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Front. Nutr., 18 October 2022
Sec. Nutritional Epidemiology

Olive oil consumption and risk of cardiovascular disease and all-cause mortality: A meta-analysis of prospective cohort studies

  • Department of Cardiology, The Affiliated Hospital of Southwest Medical University, Luzhou, China

Background: Epidemiological studies have shown the preventive effects of olive oil consumption against cardiovascular events and all-cause deaths, but the results remain inconsistent. Herein, we performed a meta-analysis to elucidate this association.

Materials and methods: A systematical literature search was conducted in online databases (PubMed and Scopus) through July 31, 2022. Prospective cohort studies providing the risk of total cardiovascular disease (CVD) or all-cause mortality for olive oil consumption were included. Relative risks (RRs) and 95% confidence intervals (CIs) were aggregated using random-effect model.

Results: This meta-analysis included 13 studies comprising a total of 13 prospective cohorts. Compared with lower consumption, higher consumption of olive oil conferred a significantly reduced risk in CVD (RR: 0.85, 95% CI: 0.77–0.93, p < 0.001) and all-cause mortality (RR: 0.83, 95% CI: 0.77–0.90, p < 0.001). This beneficial effect was not modified by the potential confounders such as study country, sample size, follow-up duration, gender, and type of olive oil consumed. In dose-response meta-analysis, the summary RR of per 5-g/days increase in olive oil intake was 0.96 (95% CI: 0.93–0.99, p = 0.005) for CVD and 0.96 (95% CI: 0.95–0.96, p < 0.001) for all-cause mortality. Non-linear associations of olive oil intake with CVD and all-cause mortality were also identified (both p for non-linearity < 0.001), with little additional or no risk reduction observed beyond the consumption of approximately 20 g/days.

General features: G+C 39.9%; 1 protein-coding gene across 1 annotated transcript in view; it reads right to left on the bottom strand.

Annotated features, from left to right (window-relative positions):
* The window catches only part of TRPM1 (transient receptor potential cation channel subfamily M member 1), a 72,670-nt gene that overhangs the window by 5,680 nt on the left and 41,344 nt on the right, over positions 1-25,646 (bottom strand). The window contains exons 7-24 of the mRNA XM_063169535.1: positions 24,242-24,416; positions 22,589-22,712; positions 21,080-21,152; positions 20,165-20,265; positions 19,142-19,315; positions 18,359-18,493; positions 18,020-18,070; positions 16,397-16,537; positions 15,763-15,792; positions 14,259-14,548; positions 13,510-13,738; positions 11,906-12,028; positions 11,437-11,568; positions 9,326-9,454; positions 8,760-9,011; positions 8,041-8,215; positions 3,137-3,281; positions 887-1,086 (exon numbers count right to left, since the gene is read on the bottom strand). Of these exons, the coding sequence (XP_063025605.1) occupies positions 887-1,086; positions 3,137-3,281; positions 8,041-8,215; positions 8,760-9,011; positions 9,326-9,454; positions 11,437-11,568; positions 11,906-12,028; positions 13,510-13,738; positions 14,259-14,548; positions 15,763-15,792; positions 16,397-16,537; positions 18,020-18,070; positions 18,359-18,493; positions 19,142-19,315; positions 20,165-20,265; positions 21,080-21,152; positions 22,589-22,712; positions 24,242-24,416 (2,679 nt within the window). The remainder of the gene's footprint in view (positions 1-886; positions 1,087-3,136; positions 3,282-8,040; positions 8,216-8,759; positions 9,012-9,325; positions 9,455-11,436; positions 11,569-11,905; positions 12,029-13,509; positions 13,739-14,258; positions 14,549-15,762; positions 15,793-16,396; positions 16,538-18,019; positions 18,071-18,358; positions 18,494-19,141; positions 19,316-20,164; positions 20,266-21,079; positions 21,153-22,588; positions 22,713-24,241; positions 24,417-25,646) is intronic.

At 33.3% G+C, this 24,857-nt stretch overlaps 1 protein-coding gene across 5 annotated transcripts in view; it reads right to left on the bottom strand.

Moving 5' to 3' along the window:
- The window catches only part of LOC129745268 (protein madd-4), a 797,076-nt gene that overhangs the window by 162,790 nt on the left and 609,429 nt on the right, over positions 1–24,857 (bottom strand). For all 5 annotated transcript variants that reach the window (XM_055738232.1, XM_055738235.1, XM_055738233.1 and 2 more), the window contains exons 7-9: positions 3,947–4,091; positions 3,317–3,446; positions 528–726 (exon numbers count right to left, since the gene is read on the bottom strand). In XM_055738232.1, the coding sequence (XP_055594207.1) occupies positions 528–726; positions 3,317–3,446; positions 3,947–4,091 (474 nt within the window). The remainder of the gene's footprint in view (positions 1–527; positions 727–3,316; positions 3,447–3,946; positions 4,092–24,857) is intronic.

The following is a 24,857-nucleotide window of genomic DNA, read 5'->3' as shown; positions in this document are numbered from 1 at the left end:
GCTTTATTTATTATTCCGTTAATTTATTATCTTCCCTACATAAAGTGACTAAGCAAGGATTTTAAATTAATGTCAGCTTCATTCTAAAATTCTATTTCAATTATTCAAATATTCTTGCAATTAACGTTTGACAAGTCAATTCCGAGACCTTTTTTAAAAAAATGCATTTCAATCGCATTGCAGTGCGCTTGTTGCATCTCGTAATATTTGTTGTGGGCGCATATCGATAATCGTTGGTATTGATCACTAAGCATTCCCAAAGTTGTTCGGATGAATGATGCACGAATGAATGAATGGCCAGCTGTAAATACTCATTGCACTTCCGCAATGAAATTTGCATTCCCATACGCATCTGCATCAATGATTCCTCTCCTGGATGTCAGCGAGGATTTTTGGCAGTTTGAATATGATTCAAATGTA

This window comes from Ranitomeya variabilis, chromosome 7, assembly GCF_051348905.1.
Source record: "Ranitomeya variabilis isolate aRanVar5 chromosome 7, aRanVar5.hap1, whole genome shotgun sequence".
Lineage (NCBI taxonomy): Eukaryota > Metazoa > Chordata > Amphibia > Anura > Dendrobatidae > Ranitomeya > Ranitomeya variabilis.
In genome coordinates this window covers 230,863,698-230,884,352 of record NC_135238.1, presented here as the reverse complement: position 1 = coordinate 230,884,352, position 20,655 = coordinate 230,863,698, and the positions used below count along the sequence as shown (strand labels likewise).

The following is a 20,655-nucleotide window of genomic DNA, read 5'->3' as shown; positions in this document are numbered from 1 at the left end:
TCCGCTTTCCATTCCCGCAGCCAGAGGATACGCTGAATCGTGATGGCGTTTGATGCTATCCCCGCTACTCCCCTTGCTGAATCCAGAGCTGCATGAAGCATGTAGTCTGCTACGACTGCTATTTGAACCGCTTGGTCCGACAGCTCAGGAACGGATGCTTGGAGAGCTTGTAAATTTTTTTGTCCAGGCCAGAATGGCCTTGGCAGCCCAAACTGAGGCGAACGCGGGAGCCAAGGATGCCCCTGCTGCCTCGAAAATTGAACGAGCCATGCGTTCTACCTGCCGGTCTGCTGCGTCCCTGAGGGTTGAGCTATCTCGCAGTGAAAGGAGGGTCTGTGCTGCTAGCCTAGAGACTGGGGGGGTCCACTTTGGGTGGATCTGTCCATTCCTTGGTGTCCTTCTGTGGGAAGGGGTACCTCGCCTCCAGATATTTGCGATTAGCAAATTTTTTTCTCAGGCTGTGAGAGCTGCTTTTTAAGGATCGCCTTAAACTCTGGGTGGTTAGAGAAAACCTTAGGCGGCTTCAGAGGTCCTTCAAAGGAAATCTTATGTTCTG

Conclusion: Olive oil consumption is inversely related to the risk of CVD and all-cause mortality. Such benefits seem to be obtained with an intake of olive oil up to 20 g/days, which deserves further exploration in future studies.


Olive oil, an essential ingredient of the Mediterranean diet pattern, is widely used for cooking and dressing in traditional Mediterranean regions. In addition to its high content of monounsaturated fats acids (MUFAs), olive oil is abundant in other nutrients such as phenolic compounds, vitamin E, and lipid molecules that possess anti-inflammatory and antioxidant effects (1). Owing to these potential health-promoting properties, olive oil has become more popular worldwide in recent years. Dietary intake of olive oil, in particular the virgin type, has been shown to improve several cardiovascular risk factors including obesity (2), hypertension (2, 3), diabetes (4), dyslipidemia (5), endothelial dysfunction (6), and thrombosis (7). Also in the PREvención con DIeta MEDiterránea (PREDIMED) trial, a Mediterranean diet complemented with extra-virgin olive oil could lower the risk of total cardiovascular disease (CVD) by 31% as compared to a control diet (8). All these points raise the possibility that olive oil may exert protective roles against CVD and thus prevent the related deaths. Furthermore, olive oil is likely to reduce mortality through its salutary impacts on developing other chronic diseases such as certain cancers (9) and neurodegenerative disease (10).